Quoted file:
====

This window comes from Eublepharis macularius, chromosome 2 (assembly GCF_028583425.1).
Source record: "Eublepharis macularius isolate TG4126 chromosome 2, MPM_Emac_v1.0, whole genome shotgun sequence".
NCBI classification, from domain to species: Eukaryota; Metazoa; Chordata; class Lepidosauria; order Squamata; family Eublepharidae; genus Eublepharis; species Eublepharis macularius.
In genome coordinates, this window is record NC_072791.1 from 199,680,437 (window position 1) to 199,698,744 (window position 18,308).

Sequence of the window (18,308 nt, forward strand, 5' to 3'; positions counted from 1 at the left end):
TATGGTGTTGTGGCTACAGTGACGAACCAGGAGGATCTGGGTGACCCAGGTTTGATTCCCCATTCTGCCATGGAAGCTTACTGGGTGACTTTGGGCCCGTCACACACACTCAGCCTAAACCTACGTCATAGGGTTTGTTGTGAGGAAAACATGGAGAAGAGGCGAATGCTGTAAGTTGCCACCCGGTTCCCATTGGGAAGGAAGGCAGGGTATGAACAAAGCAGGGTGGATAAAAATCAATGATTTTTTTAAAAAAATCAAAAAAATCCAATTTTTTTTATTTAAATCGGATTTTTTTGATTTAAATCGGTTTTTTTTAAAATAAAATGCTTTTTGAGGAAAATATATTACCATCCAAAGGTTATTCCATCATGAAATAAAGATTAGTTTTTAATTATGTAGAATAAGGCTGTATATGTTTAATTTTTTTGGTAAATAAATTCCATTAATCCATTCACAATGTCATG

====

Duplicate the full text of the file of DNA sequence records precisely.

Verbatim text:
This window comes from Eublepharis macularius, chromosome 2 (assembly GCF_028583425.1).
Source record: "Eublepharis macularius isolate TG4126 chromosome 2, MPM_Emac_v1.0, whole genome shotgun sequence".
NCBI classification, from domain to species: Eukaryota; Metazoa; Chordata; class Lepidosauria; order Squamata; family Eublepharidae; genus Eublepharis; species Eublepharis macularius.
In genome coordinates, this window is record NC_072791.1 from 199,680,437 (window position 1) to 199,698,744 (window position 18,308).

Sequence of the window (18,308 nt, forward strand, 5' to 3'; positions counted from 1 at the left end):
TATGGTGTTGTGGCTACAGTGACGAACCAGGAGGATCTGGGTGACCCAGGTTTGATTCCCCATTCTGCCATGGAAGCTTACTGGGTGACTTTGGGCCCGTCACACACACTCAGCCTAAACCTACGTCATAGGGTTTGTTGTGAGGAAAACATGGAGAAGAGGCGAATGCTGTAAGTTGCCACCCGGTTCCCATTGGGAAGGAAGGCAGGGTATGAACAAAGCAGGGTGGATAAAAATCAATGATTTTTTTAAAAAAATCAAAAAAATCCAATTTTTTTTATTTAAATCGGATTTTTTTGATTTAAATCGGTTTTTTTTAAAATAAAATGCTTTTTGAGGAAAATATATTACCATCCAAAGGTTATTCCATCATGAAATAAAGATTAGTTTTTAATTATGTAGAATAAGGCTGTATATGTTTAATTTTTTTGGTAAATAAATTCCATTAATCCATTCACAATGTCATG